If you put your setter code (<jsp:setProperty>) inside the body of <jsp:useBean>, the property setting is conditional! In other words, the property values will be set only if a new bean is created. If an existing bean with that scope and id are found, the body of the tag will never run, so the property won’t be reset from your JSP code.
With a <jsp:useBean > body, you can have code that runs conditionally... ONLY if the bean attribute can’t be found and a new bean is created.
Q: Why didn’t they just let you specify arguments to the constructor of the bean? Why do you have to go through the extra trouble of setting values anyway?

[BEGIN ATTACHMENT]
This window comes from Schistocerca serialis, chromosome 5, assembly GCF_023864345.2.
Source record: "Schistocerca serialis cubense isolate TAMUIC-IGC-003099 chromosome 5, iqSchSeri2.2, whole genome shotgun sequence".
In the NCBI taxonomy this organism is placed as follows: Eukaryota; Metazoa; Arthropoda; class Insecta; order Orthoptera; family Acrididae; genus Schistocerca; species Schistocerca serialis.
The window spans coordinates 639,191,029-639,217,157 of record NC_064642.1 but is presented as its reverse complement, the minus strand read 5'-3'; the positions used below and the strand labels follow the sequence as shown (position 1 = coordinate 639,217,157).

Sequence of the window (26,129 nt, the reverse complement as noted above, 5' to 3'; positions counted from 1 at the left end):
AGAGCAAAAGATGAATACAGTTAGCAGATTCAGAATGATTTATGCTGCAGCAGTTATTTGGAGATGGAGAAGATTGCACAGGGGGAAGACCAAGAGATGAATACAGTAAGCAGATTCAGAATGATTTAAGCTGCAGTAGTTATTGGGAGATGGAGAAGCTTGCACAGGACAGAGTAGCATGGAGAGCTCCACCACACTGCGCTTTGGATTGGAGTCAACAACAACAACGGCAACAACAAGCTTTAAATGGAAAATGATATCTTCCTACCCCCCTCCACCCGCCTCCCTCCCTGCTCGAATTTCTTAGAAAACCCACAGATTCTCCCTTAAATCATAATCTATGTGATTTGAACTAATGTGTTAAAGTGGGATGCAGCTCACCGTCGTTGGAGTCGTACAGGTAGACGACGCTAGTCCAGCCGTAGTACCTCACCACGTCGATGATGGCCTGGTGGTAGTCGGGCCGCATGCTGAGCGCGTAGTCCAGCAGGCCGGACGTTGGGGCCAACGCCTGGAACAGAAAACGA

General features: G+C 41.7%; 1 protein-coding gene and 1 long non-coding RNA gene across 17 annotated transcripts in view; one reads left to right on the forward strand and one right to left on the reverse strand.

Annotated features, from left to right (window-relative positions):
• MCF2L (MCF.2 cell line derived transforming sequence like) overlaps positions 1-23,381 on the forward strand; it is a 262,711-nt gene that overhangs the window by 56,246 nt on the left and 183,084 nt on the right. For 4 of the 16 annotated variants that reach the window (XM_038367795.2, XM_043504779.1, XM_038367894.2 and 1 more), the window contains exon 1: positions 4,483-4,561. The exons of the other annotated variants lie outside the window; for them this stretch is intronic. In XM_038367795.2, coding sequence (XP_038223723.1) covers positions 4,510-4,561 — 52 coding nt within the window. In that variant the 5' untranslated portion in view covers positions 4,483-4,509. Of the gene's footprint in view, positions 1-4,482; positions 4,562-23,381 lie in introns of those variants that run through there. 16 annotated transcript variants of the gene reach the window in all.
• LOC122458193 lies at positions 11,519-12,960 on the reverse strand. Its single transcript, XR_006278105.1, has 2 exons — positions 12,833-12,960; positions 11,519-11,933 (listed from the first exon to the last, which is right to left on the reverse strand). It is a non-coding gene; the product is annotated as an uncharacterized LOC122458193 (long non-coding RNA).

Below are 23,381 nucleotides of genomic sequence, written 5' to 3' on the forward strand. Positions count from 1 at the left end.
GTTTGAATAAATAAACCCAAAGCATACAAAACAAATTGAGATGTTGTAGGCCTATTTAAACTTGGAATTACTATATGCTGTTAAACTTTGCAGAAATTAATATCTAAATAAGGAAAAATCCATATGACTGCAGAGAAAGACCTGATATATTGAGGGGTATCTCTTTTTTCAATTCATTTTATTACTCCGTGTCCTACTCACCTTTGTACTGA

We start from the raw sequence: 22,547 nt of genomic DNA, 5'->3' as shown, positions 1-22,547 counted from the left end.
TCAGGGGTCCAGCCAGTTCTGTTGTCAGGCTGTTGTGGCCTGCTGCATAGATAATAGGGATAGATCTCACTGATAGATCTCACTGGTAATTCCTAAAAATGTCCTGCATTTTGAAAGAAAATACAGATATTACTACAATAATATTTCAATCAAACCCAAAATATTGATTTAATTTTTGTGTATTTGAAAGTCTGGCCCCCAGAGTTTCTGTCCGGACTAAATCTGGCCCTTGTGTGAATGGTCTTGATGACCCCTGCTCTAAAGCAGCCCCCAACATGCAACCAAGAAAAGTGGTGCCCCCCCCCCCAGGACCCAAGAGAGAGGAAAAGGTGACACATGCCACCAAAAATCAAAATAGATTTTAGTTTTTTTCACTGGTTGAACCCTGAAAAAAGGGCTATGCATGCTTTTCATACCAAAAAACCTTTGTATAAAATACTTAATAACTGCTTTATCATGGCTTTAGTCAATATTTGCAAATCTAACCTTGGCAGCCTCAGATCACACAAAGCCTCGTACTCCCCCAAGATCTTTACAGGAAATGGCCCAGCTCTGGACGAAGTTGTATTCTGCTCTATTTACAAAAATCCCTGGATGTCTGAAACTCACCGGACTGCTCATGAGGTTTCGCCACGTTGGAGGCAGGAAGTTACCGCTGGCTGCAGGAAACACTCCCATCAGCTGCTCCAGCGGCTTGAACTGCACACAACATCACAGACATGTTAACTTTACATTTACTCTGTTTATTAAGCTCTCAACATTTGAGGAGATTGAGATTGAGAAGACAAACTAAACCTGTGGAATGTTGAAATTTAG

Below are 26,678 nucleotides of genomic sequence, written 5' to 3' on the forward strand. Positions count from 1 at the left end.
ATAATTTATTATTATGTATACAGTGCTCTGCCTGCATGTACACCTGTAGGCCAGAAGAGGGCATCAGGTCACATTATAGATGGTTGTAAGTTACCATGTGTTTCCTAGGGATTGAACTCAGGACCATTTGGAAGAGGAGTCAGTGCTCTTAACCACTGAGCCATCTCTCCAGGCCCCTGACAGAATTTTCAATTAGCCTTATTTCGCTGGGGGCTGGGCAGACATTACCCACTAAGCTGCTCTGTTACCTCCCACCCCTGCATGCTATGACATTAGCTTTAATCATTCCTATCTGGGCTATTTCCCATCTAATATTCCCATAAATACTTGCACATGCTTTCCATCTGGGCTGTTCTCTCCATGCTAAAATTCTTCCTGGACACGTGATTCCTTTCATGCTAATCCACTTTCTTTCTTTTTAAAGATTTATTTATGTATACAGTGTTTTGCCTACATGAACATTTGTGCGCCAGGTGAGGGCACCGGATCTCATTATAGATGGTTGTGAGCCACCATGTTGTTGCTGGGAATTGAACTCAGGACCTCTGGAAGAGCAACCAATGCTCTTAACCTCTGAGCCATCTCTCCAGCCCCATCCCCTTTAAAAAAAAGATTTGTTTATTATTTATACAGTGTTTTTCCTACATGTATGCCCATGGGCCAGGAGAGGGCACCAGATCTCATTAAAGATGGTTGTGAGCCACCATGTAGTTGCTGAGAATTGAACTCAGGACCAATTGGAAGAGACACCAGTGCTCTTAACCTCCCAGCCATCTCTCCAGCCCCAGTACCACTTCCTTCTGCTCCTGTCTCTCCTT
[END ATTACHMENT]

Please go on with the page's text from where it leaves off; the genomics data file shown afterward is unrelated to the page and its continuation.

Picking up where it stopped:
A: The simple answer is this: beans can’t HAVE constructors with arguments! Well, as a Java class, they can, but when an object is going to be treated as a bean, Bean Law states that ONLY the bean’s public, no-arg constructor will be called. End of story. In fact if you do NOT have a public no-arg constructor in your bean class, this whole thing will fail anyway.
Q: What the heck is Bean Law?
A: The law according to the creakingly-ancient JavaBeans specification. We’re talking JavaBeans—NOT Enterprise JavaBeans (EJB) which is completely unrelated. (Go figure.)The plain old non-enterprise JavaBeans spec defines what it takes for a class to be a JavaBean. Although the spec actually gets pretty complex, the only things you ...